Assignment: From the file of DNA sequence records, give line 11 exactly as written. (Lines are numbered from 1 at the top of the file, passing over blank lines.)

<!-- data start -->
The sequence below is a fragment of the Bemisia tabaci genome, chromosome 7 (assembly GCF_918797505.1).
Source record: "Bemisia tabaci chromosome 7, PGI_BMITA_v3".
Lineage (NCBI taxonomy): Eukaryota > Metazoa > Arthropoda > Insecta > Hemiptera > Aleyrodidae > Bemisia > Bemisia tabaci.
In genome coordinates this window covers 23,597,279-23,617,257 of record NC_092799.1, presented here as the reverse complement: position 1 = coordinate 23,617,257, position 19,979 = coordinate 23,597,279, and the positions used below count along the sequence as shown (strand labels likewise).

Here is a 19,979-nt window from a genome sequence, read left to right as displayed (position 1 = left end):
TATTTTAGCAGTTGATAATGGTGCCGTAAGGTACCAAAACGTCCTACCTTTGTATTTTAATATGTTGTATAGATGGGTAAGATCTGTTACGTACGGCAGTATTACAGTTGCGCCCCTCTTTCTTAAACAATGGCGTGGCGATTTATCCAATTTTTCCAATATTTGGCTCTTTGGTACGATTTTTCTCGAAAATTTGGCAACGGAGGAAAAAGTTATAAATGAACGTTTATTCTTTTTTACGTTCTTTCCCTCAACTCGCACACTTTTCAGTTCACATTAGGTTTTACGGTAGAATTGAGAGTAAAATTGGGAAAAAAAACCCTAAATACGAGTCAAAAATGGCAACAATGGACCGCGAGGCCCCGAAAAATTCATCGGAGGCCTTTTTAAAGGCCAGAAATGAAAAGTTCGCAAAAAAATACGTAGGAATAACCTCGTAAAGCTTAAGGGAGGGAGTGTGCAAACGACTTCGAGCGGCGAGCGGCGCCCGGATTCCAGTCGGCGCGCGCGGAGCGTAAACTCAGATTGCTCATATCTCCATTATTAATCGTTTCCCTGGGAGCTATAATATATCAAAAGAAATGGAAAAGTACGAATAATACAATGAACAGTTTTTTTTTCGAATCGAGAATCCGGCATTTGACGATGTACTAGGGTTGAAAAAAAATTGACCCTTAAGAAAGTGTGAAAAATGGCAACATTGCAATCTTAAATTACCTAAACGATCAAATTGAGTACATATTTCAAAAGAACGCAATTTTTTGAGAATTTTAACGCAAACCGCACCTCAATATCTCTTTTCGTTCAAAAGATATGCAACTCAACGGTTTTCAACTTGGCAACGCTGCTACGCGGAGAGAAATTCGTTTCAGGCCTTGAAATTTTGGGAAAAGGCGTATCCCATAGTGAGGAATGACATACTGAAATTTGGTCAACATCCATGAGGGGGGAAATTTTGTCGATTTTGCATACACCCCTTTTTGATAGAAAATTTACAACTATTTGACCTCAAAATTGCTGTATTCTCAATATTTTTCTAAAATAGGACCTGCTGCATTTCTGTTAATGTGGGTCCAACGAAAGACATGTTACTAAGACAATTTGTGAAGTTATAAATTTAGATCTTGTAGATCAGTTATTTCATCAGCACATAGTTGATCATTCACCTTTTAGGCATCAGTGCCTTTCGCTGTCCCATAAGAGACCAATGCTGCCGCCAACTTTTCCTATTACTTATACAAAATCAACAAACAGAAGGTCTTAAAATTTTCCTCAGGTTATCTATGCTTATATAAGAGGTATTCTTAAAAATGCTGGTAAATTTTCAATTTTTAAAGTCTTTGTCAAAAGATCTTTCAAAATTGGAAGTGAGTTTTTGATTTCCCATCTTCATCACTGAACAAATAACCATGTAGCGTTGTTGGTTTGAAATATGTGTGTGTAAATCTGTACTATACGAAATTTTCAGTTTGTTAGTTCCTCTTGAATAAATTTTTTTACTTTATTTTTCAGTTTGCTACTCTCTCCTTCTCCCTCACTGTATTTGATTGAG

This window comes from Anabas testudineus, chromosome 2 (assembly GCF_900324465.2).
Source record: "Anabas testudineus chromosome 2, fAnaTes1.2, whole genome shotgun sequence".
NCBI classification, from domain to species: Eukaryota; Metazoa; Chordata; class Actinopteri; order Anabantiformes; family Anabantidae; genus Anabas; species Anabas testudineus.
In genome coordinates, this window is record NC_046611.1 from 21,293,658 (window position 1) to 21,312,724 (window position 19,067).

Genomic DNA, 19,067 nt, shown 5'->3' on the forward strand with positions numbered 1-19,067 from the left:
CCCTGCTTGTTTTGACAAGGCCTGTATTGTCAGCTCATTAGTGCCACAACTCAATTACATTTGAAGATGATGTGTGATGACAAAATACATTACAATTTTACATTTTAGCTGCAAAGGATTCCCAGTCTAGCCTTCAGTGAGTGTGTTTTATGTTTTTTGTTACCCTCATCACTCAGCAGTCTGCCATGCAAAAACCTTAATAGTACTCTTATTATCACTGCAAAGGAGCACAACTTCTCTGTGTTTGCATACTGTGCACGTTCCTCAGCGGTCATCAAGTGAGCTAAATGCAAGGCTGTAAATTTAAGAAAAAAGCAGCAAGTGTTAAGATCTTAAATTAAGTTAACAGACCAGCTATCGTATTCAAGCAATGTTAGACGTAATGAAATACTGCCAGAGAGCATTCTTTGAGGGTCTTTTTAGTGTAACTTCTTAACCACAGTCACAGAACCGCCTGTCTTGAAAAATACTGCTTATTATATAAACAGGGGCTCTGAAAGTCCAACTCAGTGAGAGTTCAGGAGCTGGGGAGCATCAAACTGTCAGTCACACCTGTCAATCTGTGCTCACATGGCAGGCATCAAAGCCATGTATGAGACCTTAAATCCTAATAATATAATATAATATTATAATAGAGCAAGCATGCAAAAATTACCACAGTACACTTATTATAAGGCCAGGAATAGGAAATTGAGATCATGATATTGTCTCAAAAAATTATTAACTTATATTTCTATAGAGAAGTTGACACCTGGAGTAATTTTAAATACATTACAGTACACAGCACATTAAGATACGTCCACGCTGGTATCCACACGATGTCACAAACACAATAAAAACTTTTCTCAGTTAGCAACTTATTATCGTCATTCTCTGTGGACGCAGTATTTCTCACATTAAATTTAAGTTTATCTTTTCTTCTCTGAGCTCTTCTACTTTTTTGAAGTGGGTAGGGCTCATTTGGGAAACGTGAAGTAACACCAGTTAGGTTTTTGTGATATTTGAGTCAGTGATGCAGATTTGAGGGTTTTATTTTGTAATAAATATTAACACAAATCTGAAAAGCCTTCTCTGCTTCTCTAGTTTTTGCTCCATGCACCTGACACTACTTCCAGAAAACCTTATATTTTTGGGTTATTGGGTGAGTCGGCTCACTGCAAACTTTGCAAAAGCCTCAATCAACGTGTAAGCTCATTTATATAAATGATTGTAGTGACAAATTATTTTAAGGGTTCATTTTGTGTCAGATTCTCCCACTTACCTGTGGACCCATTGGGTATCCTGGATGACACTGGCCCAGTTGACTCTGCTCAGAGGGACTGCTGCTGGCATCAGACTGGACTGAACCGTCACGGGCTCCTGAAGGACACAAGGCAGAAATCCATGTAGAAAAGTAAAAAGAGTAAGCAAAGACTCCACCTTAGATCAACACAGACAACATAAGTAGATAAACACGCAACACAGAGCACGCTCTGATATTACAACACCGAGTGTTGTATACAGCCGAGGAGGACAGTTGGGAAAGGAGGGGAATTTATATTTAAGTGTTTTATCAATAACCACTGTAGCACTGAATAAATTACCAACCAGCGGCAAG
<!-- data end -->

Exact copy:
Genomic DNA, 19,067 nt, shown 5'->3' on the forward strand with positions numbered 1-19,067 from the left: